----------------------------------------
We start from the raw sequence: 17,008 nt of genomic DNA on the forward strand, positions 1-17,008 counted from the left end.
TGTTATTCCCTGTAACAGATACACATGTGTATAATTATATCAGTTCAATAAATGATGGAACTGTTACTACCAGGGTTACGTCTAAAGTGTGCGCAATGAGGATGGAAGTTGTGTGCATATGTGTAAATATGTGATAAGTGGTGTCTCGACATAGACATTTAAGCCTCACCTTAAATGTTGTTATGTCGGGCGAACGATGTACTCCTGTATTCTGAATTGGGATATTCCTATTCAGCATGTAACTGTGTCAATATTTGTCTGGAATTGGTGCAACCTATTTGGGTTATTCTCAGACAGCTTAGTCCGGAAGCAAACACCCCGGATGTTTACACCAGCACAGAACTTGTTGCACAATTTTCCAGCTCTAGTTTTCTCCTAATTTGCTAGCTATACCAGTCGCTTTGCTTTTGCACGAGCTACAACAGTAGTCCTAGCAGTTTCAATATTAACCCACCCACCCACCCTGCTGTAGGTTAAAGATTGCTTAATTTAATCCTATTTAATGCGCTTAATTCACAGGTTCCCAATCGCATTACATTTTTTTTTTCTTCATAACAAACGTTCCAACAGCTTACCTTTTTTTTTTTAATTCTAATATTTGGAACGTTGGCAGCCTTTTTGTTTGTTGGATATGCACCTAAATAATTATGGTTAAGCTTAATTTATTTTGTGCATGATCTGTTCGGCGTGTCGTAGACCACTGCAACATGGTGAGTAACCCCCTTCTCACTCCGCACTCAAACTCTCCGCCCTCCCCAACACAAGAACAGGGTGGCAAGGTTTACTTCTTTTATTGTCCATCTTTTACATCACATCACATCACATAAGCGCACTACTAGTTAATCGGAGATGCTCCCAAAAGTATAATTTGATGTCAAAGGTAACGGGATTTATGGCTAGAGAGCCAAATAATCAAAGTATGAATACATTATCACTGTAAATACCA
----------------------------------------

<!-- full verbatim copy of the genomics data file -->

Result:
We start from the raw sequence: 17,008 nt of genomic DNA on the forward strand, positions 1-17,008 counted from the left end.
TGTTATTCCCTGTAACAGATACACATGTGTATAATTATATCAGTTCAATAAATGATGGAACTGTTACTACCAGGGTTACGTCTAAAGTGTGCGCAATGAGGATGGAAGTTGTGTGCATATGTGTAAATATGTGATAAGTGGTGTCTCGACATAGACATTTAAGCCTCACCTTAAATGTTGTTATGTCGGGCGAACGATGTACTCCTGTATTCTGAATTGGGATATTCCTATTCAGCATGTAACTGTGTCAATATTTGTCTGGAATTGGTGCAACCTATTTGGGTTATTCTCAGACAGCTTAGTCCGGAAGCAAACACCCCGGATGTTTACACCAGCACAGAACTTGTTGCACAATTTTCCAGCTCTAGTTTTCTCCTAATTTGCTAGCTATACCAGTCGCTTTGCTTTTGCACGAGCTACAACAGTAGTCCTAGCAGTTTCAATATTAACCCACCCACCCACCCTGCTGTAGGTTAAAGATTGCTTAATTTAATCCTATTTAATGCGCTTAATTCACAGGTTCCCAATCGCATTACATTTTTTTTTTCTTCATAACAAACGTTCCAACAGCTTACCTTTTTTTTTTTAATTCTAATATTTGGAACGTTGGCAGCCTTTTTGTTTGTTGGATATGCACCTAAATAATTATGGTTAAGCTTAATTTATTTTGTGCATGATCTGTTCGGCGTGTCGTAGACCACTGCAACATGGTGAGTAACCCCCTTCTCACTCCGCACTCAAACTCTCCGCCCTCCCCAACACAAGAACAGGGTGGCAAGGTTTACTTCTTTTATTGTCCATCTTTTACATCACATCACATCACATAAGCGCACTACTAGTTAATCGGAGATGCTCCCAAAAGTATAATTTGATGTCAAAGGTAACGGGATTTATGGCTAGAGAGCCAAATAATCAAAGTATGAATACATTATCACTGTAAATACCA